Tales of a Disgruntled Graduate: A View from the Front Lines of the Post-College Job Hunt
Temporary Work: Alphabetizing Your Future
To get your foot in the door without stubbing your toe, you may have luck with a staffing agency. It’s a pretty cushy setup if you think about it: You sit at home all day, watching sappy Lifetime movies and reruns of M*A*S*H while someone else is working hard to get your resume out to people who actually want to hire you. Then you can stop watching sappy Lifetime movies and reruns of M*A*S*H, and get out into the workforce to do more worthwhile things with your time.
That’s right. My first temp job was two full days—that’s 16 hours—of alphabetizing donation cards for a non-profit organization. (I knew I went to college for a reason.) At first it went well. After all, I generally enjoy the alphabet and even tend toward a greater-than-average enjoyment of sorting activities. But, I discovered, I did not like shuffling papers around for eight hours a day: It dried out my hands and left them dirty with ink.
And, I began to resent pesky surnames like “McCarthy,” “McCartny,” and “McCarty.” That and the “St.” So-and-so’s. Do they go first in the S’s, as an abbreviation? Do they go under “Sa,” since they’re actually “Saints,” or should they be put in with the Steiner, Stevens, and Stubbs crowd? After five or six hours, not only did I start to question my grasp on the alphabet, but I found it difficult to care. I longed for a melodramatic made-for-TV movie.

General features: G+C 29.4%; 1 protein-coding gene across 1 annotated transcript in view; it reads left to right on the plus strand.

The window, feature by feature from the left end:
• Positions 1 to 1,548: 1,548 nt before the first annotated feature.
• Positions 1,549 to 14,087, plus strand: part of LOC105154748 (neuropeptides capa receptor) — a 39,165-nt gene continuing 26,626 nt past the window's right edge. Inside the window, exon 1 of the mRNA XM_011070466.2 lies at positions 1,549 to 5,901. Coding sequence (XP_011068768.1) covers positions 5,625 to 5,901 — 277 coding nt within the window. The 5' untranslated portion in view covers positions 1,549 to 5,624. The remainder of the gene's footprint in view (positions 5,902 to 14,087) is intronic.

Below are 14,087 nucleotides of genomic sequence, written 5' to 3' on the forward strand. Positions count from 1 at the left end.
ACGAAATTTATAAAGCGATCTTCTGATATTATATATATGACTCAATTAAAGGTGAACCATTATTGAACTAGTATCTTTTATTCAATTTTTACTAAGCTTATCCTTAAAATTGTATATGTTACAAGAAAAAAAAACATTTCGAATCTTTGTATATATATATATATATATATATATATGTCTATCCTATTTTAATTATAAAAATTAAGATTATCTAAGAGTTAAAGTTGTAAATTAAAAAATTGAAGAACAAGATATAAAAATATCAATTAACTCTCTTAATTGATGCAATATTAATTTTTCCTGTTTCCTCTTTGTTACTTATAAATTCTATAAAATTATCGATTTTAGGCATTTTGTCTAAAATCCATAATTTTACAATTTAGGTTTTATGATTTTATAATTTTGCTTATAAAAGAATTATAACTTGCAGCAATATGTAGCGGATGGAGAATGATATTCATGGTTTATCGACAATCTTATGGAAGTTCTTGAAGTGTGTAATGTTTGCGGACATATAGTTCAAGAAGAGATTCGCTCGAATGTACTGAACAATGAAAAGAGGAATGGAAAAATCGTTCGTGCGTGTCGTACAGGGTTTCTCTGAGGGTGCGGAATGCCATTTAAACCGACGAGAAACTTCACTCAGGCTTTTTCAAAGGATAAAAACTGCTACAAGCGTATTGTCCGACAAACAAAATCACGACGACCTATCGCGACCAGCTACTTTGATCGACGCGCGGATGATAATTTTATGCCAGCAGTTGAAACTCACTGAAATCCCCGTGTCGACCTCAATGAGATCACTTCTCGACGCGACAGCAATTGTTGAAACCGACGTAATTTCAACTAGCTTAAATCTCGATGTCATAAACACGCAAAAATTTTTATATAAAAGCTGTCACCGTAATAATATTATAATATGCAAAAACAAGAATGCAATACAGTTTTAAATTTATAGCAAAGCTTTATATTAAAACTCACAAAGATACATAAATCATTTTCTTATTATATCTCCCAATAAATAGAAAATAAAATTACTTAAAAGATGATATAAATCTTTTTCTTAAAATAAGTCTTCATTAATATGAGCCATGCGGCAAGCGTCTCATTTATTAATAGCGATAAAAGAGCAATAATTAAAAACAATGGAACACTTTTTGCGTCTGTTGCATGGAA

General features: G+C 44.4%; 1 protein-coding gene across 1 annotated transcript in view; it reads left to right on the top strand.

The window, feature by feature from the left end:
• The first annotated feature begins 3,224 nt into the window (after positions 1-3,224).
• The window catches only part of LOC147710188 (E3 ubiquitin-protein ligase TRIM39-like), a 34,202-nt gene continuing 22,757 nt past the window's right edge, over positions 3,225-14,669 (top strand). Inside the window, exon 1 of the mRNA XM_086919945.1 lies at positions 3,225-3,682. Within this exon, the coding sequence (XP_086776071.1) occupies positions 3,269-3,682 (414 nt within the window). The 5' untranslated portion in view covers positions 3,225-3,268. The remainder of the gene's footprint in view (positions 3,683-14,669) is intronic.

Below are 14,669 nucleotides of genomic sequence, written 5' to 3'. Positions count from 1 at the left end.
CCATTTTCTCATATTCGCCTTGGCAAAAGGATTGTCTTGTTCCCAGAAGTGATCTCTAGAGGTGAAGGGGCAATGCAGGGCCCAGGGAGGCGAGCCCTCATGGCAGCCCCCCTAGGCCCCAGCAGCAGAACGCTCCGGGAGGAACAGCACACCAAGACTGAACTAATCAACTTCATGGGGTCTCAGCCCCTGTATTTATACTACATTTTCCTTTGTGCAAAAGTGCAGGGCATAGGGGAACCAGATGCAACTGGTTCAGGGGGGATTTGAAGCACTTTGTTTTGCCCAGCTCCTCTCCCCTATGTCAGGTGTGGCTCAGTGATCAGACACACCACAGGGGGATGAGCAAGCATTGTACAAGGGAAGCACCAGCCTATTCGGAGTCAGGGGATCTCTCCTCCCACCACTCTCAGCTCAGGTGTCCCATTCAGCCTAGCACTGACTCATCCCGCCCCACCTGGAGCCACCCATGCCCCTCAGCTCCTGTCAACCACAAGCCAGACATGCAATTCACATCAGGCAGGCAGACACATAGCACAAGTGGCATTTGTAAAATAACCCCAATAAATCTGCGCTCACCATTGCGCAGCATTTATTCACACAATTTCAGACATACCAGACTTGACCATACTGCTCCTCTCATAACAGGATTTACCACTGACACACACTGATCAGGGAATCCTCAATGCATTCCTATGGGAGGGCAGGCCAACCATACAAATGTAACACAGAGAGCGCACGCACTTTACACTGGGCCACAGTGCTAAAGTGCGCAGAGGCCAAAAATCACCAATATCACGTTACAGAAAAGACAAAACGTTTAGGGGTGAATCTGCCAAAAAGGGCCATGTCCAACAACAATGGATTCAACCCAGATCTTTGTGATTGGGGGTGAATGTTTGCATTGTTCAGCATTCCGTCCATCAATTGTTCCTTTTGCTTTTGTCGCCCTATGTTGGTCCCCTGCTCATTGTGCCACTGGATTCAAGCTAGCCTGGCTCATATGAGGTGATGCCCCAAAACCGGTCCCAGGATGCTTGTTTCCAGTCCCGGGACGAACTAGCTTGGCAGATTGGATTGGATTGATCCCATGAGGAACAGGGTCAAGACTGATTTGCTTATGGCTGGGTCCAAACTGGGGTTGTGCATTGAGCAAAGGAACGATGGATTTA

At least my temporary co-workers were nice. They were very concerned about my health and well-being on the job, and one woman kept insisting I change my work station to be more “ergonomically correct.”
“If the table is too high,” she said, “I’m sure we can find another one for you. It’s no trouble.”
“Thanks,” I said with a shrug. “This one’s fine.” DeRosia…DeSantis--
“I just don’t want you to think you can’t ask,” she persisted. “Most people don’t like to ask for things, even if it’d be helpful. And you know you can take a break if you need to, right?”
“I’m really ok,” I said, trying to sound grateful but firm. It wasn’t exactly strenuous work.
Overall it wasn’t a terrible experience. Even if it wasn’t the great joy I’d hoped alphabetizing for 16 hours would be, those were 16 paid hours, and that beats M*A*S*H any day. Still, I appreciate the humor of a site I ran across recently, Not My Desk, which is devoted to the front lines of temp work. (Anyone who’s been a temp, I think, can relate.) The site’s author, Christopher Livingston, shares on-the-job stories, a gallery of ridiculous memos he’s received over the years, and a Field Guide of flippant advice on what to bring, how to dress, and how to deal with the stress of the temp’s perpetual first day on the job.
While it may not be an ideal employment situation—and may even turn out to be a disaster in some cases—temping could help you weasel your way into the workforce without going through the whole application and interview process. And, if they like you, they might even ask you to stay.
All that just for knowing the alphabet.